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December 11, 2018 | Posted in:

Individual Tax Reform Changes to Consider in Your Tax Planning

Most of the time, year-end tax planning is based on tried-and-true principles. For instance, people often end up accelerating deductions into the current year to offset their tax liabilities, while deferring income to the next year. But this year-end is much different than most.

Major tax legislation at the end of 2017 has suspended many prized deductions for 2018 through 2025, while cutting tax rates. As a result, your year-end tax planning will likely need some new moves. Here are a handful of the biggest changes to consider:

Altered and eliminated tax deductions

  • Personal exemptions. You can no longer count on personal exemptions, including dependency exemptions for children and other relatives. They are eliminated.
  • State and local tax (SALT). The deduction for state and local tax (SALT) payments is limited to $10,000 annually.
  • Mortgage interest. Mortgage interest deductions are modified, including eliminating deductions for home equity loan payments…unless funds from the loan were used to build, buy or substantially improve your home.
  • Miscellaneous expenses. The deduction for miscellaneous expenses, including unreimbursed employee expenses, is eliminated.
  • Moving expenses. Deductions for moving are eliminated (except for military personnel).
  • Casualty and theft loss. Casualty and theft loss deductions are eliminated (except for losses in federally declared disaster areas).

Enhanced tax deductions

  • Standard deduction. The standard deduction was nearly doubled to $12,000 ($24,000 for joint filers) for 2018.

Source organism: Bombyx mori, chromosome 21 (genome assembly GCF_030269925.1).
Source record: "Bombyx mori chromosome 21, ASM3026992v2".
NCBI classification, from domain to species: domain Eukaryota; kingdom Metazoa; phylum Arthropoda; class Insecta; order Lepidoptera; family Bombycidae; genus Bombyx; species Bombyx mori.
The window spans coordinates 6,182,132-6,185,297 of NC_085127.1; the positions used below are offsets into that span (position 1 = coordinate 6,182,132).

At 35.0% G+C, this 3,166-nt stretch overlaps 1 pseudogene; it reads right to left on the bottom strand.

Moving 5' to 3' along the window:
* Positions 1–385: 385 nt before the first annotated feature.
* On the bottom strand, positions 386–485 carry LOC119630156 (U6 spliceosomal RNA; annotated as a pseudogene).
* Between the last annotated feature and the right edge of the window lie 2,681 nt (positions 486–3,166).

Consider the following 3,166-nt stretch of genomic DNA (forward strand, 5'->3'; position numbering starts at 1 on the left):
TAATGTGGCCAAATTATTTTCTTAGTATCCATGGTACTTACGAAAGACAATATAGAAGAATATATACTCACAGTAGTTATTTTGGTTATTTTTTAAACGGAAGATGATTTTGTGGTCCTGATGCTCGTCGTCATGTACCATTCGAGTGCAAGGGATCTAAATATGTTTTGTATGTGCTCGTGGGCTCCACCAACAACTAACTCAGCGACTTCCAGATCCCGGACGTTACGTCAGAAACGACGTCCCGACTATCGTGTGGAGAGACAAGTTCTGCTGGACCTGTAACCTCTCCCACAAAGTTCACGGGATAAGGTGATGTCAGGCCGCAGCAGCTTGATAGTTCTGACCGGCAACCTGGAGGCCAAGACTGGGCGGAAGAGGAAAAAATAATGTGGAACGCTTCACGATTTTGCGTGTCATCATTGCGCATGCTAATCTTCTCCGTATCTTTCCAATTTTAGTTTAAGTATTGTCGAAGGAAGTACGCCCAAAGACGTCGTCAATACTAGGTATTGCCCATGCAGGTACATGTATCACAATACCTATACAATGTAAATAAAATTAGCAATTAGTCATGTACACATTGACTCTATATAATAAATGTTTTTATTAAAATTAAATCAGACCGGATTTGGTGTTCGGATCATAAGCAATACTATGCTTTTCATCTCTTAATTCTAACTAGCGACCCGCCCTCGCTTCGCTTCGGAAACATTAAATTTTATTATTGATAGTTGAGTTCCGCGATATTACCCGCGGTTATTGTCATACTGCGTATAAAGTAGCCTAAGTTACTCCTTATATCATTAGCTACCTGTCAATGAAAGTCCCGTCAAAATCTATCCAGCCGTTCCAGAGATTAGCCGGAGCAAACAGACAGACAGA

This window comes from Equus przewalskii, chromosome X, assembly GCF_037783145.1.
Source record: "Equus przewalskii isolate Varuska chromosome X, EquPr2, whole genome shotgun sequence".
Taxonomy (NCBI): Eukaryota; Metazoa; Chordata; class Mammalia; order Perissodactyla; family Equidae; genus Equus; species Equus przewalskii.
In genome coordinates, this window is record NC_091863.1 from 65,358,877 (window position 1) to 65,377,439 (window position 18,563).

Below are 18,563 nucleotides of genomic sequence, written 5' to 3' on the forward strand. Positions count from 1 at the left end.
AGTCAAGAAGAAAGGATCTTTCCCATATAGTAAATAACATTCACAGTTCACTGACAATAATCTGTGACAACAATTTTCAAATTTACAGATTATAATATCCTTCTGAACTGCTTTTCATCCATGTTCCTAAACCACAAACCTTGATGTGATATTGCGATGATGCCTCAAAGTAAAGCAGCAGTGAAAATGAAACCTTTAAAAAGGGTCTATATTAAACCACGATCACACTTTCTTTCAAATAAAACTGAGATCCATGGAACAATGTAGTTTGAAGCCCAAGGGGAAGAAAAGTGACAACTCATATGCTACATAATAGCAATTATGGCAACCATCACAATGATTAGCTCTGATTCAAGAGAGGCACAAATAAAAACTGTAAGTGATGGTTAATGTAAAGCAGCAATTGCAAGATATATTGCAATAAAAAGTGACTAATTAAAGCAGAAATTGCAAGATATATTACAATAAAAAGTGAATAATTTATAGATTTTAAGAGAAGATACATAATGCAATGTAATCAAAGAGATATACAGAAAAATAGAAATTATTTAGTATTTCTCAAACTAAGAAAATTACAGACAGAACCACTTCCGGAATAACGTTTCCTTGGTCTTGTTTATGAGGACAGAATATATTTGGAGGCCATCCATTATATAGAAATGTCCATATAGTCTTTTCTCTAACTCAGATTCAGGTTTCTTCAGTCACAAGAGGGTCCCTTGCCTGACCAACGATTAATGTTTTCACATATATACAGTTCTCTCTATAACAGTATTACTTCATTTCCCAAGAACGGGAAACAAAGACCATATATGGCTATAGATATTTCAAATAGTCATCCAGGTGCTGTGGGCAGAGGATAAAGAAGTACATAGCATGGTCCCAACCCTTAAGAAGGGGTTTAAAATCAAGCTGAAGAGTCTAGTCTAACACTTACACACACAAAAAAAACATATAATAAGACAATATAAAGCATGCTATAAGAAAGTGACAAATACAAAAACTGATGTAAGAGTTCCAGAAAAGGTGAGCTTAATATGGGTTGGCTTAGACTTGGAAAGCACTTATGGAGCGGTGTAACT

• 20-percent business deduction. A new up-to-20 percent deduction is allowed for qualified business income (QBI) of pass-through entities, including sole proprietors.
  • Child Tax Credit (CTC). The Child Tax Credit (CTC) is doubled to $2,000 (with a maximum refundable amount of $1,400) per qualifying child.
  • Medical expenses. The threshold for deducting medical expenses is lowered from 10 percent of adjusted gross income (AGI) to 7.5 percent of AGI for 2018.
  • Alternative minimum tax (AMT). Favorable modifications apply to the AMT calculations, meaning far fewer taxpayers will be affected.

 

Upcoming alimony change:

If you’re planning on divorcing at year-end, consider that alimony payment deductions are eliminated for divorce settlements reached on or after Jan. 1, 2019.

Why is Tax Planning Important?

Depending on your total itemized deductions, it may or may not make sense to accelerate certain deductions into this year, or bundle into next year. A review of your year-to-date deductions should be completed before you make any moves.

 

Call today if you have questions about your 2018 year-end tax plan.

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